Continuing the short “40 Question” series, I’ll pick up where I left off at #11. Here’s the link to the original post that inspired this reply.
11. “Rape wasn’t always a crime in the Middle East two thousand years ago. Is that why `do not rape’ is not part of the Ten Commandments?”
Here again, I think this question is directed more towards Western Christians – particularly evangelical Protestants with a fundamentalist bent. According to the overwhelming majority of evangelical Protestants, the Bible is the only authority for Christian life. It is, they say, the infallible, inerrant Word of God and if the Bible says it, it must be true. Many of the more fundamentalist congregations in North America will take it a step further and say that the Bible is the ultimate, God-given authority for all aspects of life – there isn’t one aspect of life that the Bible doesn’t cover.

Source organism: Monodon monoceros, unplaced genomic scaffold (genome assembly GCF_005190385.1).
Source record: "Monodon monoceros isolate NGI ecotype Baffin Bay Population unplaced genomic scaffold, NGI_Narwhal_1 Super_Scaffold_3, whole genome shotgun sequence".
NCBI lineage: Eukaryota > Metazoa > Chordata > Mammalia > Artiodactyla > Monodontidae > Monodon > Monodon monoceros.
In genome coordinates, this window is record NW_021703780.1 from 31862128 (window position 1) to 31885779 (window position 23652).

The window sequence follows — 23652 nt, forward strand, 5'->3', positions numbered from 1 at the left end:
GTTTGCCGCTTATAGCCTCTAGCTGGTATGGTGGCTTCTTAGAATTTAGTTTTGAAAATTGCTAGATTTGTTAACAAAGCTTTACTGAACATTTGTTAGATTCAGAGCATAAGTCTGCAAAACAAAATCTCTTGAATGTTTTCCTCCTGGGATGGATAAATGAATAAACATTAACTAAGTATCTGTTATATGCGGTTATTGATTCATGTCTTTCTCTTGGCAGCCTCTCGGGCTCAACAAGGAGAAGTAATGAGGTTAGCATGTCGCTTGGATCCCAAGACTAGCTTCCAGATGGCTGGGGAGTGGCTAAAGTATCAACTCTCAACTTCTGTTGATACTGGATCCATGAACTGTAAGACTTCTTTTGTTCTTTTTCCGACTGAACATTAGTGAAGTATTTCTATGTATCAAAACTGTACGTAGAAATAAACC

Now, when someone poses a question like the one above, it can be tricky for fundamentalist Christians to handle. Rape is a serious crime and, if the Bible is the Word of God, why wouldn’t God include a specific prohibition against this kind of despicable behavior? Doesn’t God care about rape victims? Indeed, as society has developed over time – especially with the tech boom in the last couple of centuries – one can think of several examples of crimes that aren’t specifically listed in the Bible.
Of course, the matter is a bit more nuanced even from an evangelical Protestant perspective. The time where mankind was bound to the Mosaic Law is passed and we are now in a period where God’s grace reigns supreme (most evangelicals would say). I think the basic point can be summarized by looking to a popular story of a Jewish rabbi who was asked to give a summary of the Torah (the Christian “Old Testament”) where he said: “Love God and love others. The rest is commentary. Now go and study.” That is to say, we can find basic principles in the Bible that we can apply to all aspects of life.